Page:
Have you seen “that sugar movie”? In it the actor eats only s0-called “healthy foods” for 60 days like fruit juice, fruit yoghurt, and low fat meals. He eats the same amount of calories as he did before, does the same amount of exercise, yet by the end of the study he is fat, has full blown metabolic syndrome and feels terrible. Isn’t that scary?

4. Food is cheaper than ever before and we’re eating more fast food than before.
This seems like a good thing, but it’s important to keep in mind that real food isn’t cheap… it’s processed food.
In fact, real foods are so expensive that a lot of people can’t even afford them. In many poor neighborhoods, they don’t even offer anything but junk food.
How are poor people supposed to stand a chance if the only food they can afford (and access) is highly processed junk high in sugar, refined grains and added oils?
The consumption of simple home cooked meals has also decreased drastically over the last few decades with people going out to feed themselves and their families cheap, processed fast foods. The result is disastrous to our health and our waistlines.

5. People are drinking more sugary drinks and fruit juices
The brain is the main organ in charge of regulating our energy balance… making sure that we don’t starve and don’t accumulate excess fat.
Well, it turns out that the brain doesn’t “register” liquid sugar calories in the same way as it does solid calories.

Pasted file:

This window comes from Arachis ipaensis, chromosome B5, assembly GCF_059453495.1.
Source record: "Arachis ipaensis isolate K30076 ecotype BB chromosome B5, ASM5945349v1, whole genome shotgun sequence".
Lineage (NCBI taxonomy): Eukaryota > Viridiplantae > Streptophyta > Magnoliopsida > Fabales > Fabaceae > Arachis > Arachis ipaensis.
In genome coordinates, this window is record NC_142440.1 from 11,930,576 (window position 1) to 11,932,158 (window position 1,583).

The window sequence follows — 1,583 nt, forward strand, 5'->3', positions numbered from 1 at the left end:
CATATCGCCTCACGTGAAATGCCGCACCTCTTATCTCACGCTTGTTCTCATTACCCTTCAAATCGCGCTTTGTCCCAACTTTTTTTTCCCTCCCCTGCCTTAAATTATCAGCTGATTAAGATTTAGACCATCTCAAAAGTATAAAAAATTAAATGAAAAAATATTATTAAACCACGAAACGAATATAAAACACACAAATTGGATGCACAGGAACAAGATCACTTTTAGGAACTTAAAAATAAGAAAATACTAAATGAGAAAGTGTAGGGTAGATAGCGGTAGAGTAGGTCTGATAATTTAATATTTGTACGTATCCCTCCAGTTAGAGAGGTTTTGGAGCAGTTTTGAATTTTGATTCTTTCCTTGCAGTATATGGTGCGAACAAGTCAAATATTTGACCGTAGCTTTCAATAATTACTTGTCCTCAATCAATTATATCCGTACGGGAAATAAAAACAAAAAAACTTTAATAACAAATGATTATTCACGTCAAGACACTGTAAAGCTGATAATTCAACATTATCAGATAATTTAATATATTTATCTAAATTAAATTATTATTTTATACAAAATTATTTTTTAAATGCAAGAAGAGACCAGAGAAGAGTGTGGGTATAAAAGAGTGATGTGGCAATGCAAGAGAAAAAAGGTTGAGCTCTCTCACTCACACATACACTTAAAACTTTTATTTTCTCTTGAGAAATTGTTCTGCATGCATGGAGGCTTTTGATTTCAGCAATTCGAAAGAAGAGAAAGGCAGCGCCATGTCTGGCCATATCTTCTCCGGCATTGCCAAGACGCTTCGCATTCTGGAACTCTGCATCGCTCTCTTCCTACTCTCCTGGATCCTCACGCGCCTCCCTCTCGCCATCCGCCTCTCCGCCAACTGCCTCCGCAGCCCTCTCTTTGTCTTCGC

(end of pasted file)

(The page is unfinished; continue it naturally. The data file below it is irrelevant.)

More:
So if you consume a certain number of calories from a sugary drink, then your brain doesn’t automatically make you eat fewer calories of something else instead.
Unfortunately, most fruit juices are no better and have similar amounts of sugar as soft drinks.
Studies have shown that a single daily serving of a sugar-sweetened beverage is linked to a 60% increased risk of obesity in children.
Sugar is bad… but sugar in liquid form is even worse.

6. Increased food variety contibutes to overeating and weight gain.
Many tests have been done on rats and there is some evidence that this is true in humans as well. When we have more types of foods available, we eat more… and sometimes more than our bodies need. Think of a buffet- our eyes are almost always bigger than our stomachs.

7. People don’t burn as many calories when working
A lot of people blame obesity on decreases in physical activity, that we’re just burning fewer calories than we used to.